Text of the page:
Note: the following column was published in the Cilip Gazette (click access the current edition) for 20 May – 2 June 2010. They have kindly allowed me to republish it here.
Health is sort of on the agenda, this being election time. But more importantly, we are only a couple of short months away from the Health Libraries Group (HLG) conference in Manchester in July. I have included health blogs as well as health informatics blogs because clinical bloggers are both prolific and interesting.
Health and health information blogs run the gamut. The least useful are pitiful excuses for blogs that advertise medical schools and quick fixes for weight loss-there seem to be an endless number of these. The best are a few frequently updated, eloquent discussions of how best to use biomedical databases, the future of web search thanks to new developments such as Facebook’s Open Graph, and how best to be a health librarian. Krafty Librarian has covered all these topics, recently, and many more.
When I started writing this column (almost two years ago) I highlighted a blog by a clever and dedicated Dutch health informationist nicknamed Laika. She is now a twitterer who is a font of information, as well as the caretaker of Medlibs Round- a monthly showcase of newsworthy blog posts in this area. It is also a great discovery tool for new blogs. Dean Giustini is an informationist working in Vancouver who had a superb post called ‘Liability and the Health Information Professional.’ Liability is not the first thing on my mind when supplying information to a colleague or a client- but it is important especially for those working at an HE or public sector reference desk.
If I had to limit myself to reading one blog…well, I wouldn’t be able to! So I have chosen the best all-round informative, conversational and authoritative blogs. Whoops- maybe I should take a moment to declare a competing interest? This blog! Two of my colleagues will be presenting at the HLG conference talking about “collaborative blogging for health, fun and, erm profit”. I urge you to check it out-they are the brains behind this operation.
Best Health Information blogs
Laika is the keeper the Medlibs Round archive, a monthly blog carnival that is hosted at different healthy blogs. It is a round-up of recent and interesting posts from the blogosphere.
The Search Principle
This blog is Dean Giustini’s pride and joy. Dean is a professor at SLAIS, University of BC where he teaches social media and health informatics. Dean has a knack for having his finger on the pulse of the health informatics profession. He recently blogged on Blackbird Pie, an unofficial Twitter tool to allow you to snip a tweet and paste it, with all of its formatting and visual glory, into your blog post.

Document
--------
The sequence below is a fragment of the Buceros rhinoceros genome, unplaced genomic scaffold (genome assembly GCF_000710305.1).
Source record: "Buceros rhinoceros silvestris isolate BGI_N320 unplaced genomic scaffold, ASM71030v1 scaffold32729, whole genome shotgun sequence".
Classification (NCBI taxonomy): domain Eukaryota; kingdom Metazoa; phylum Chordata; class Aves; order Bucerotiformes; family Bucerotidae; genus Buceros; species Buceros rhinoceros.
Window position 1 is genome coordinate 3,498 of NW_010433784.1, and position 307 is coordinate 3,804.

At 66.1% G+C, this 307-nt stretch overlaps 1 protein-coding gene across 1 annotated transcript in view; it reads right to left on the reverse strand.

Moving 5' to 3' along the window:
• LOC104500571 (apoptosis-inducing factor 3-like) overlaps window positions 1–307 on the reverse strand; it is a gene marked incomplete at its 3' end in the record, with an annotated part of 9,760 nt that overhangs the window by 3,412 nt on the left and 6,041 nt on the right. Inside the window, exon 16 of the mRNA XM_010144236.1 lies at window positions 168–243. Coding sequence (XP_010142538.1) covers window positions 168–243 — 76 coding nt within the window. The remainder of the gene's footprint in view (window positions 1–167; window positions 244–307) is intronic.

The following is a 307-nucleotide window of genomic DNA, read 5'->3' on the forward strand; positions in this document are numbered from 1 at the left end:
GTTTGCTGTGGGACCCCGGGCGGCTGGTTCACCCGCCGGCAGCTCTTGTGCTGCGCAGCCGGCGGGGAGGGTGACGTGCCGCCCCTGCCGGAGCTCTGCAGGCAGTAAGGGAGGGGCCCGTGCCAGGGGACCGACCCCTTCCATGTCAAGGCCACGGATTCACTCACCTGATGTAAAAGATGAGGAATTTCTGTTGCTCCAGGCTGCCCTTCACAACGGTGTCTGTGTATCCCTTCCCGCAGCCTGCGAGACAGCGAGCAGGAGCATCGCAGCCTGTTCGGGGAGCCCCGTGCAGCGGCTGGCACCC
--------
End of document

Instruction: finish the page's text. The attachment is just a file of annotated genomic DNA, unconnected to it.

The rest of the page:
Krafty is our friendly, helpful American medical librarian. She is dedicated to sharing what other bloggers are up to as well as posting excellent original content.
Best Medical Blogs
The granddad of the MedBlog Rounds and a thoughtful blogger. Mr Blogborygmi also contributes to Emergency Physicians Monthly-recently he blogged on the iPad and its potential to be a much more user-friendly addition to the ER- but first administrators need to warm to it and developers need to craft some clever apps for patient care.
Dr. Shock does not subscribe to the typical clinician/ librarian dichotomy- his blog has hosted the Medlibs Round in January 2010 and his scope includes anything medical (or not) that is of interest. A recent post discussed empathy across different medical specialities-psychiatrists score the highest (perhaps no surprise there).
Do you like your nurse bloggers to have a healthy dose of sarcasm? This one is brilliant and makes me laugh- can’t really ask for any more. But there is more- a great post on synesthesia (when the sensory ‘wiring’ overlaps and sounds, for instance, are perceived as visual patterns or tastes or scents) and another on how to survive your first months as a nurse (“Pee.” Yes, really.).
A fascinating subgenre of health and medical blogs- the mission of these blogs is to uncover quackery and ‘pseudoscience’ in health. Ben Goldacre is the voice of scepticism in the press- he blogs at Bad Science.
This blog attracts a huge number of comments- a post on 6 May criticising the Huffington Post received 68 comments in its first day. (Note: In a world where one or two comments are vastly appreciated, especially to a novice blogger, 68 boggles the mind.) Orac blogs at length on all sort of quackery- baloney cures for autism, homeopathy, known quacks as well as medical cases and general science. Very engrossing- I find myself reading for hours.
The Quackometer features health news, especially relating to treatments which are not supported by science, such as homeopathy, mysticism, and other ‘alternative’ medicine. David Brooks, candidate with the Science Party blogged recently to clarify his position on homeopathy- Brooks had previously argued that homeopathy was an effective placebo (and doctors love a good placebo). However, studies have shown that homeopathy does not show value for money, even as a placebo. Let’s hope that none of the 70 MPs signing the Early Day Motion, a motion to have these homeopathy-critical studies ignored, have been re-elected.